In response to the growing housing crisis in BC, the province has put forward new legislation hoping to deal with issues in short-term rental units.
The surge of short-term rentals in BC’s housing market has made it difficult for British Columbians to find a good place to call home, says Housing Minister Ravi Kahlon.
“There are 20 per cent more listings today than there were a year ago. The surge is taking rental units off the market and is making finding a good place to call home even more difficult.”
Kahlon says that while many of the listings started out with people sharing a room or renting out a space, there are now an estimated 16,000 homes being taken away from the long-term market.
“Short-term rentals are a popular way to spend a vacation for my own family,” says Premier David Eby.
“We’ve enjoyed staying in short-term rentals across Canada and in the United States. But, without question, short-term rentals have gotten out of control.”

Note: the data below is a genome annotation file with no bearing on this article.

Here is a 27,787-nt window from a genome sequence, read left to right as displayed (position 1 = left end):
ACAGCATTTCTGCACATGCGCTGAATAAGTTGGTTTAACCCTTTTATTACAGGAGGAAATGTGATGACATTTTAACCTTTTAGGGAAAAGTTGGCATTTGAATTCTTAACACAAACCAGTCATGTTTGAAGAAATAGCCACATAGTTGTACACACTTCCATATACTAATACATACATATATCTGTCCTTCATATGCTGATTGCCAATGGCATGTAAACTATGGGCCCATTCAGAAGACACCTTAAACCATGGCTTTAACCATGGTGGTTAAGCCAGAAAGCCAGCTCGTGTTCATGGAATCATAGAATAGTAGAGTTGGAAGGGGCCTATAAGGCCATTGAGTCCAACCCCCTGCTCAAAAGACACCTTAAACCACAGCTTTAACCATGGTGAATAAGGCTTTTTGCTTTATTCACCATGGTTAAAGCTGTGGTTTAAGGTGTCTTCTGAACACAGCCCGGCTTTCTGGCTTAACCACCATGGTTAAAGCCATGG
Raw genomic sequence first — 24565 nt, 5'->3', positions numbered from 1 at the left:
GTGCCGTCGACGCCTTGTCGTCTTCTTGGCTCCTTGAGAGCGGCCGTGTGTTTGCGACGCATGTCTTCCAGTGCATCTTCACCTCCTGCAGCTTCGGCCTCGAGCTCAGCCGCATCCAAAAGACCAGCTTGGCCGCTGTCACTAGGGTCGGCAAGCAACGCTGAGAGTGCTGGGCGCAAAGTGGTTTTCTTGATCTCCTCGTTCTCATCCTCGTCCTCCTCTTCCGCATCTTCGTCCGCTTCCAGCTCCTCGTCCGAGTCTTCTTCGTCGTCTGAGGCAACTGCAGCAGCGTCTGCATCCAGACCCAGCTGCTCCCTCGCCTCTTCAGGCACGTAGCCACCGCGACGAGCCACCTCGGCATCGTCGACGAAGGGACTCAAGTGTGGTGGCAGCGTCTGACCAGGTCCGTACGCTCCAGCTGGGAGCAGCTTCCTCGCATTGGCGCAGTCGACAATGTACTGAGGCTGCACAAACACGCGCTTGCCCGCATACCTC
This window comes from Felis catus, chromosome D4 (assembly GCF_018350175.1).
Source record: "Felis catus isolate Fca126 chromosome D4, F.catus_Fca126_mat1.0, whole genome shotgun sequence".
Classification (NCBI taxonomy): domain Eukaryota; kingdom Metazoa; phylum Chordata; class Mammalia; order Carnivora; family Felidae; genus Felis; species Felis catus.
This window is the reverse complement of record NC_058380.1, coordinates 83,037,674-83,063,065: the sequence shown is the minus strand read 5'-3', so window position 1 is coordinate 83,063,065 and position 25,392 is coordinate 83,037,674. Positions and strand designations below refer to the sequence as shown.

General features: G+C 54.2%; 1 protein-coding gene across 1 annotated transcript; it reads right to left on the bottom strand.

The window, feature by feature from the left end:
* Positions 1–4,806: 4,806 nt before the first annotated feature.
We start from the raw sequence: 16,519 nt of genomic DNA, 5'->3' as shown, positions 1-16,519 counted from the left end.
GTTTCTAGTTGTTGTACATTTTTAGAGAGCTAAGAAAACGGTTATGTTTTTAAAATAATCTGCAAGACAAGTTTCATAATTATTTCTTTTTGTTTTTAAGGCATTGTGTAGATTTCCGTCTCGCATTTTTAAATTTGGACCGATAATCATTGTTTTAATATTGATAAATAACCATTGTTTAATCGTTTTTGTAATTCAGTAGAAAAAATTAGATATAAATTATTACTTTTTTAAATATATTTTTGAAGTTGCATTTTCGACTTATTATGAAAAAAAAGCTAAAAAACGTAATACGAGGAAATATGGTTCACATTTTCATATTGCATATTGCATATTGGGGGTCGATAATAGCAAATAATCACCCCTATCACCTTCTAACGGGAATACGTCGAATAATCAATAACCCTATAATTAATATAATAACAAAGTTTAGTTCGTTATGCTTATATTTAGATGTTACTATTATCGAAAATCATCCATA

The legislation that was just tabled in the B.C. Legislature focuses on three key areas: increasing fines and strengthening tools for local government, turning more short-term rentals back into homes, and establishing new provincial rules and an enforcement team.
“We’ll be giving local governments the ability to increase the fines for hosts breaking municipal bylaws from $1,000 to $3,000 per infraction per day,” says Kahlon.
“We’re also making sure people are playing by the rules by making mandatory short-term rental platforms share their listing data for homes.”
Those living in communities with more than 10,000 people will still be able to rent out their home or a basement suite through Airbnb, but they will no longer be allowed to buy multiple properties for short-term rentals.
“Our core focus of this work centres around returning more of these short-term rentals back into places where people can live,” says Kahlon.
Kahlon adds they are establishing a floor across the province for municipalities of 10,000 or more to ensure the same rules are in place across BC.
Additionally, there will be a province-wide registry for all short-term rentals in order to ensure they are compliant, registered, and following local rules.
“These actions will return literally thousands of homes back to the market,” says Eby. “We are taking an all-hands-on-deck, all-of-the-above approach to housing.”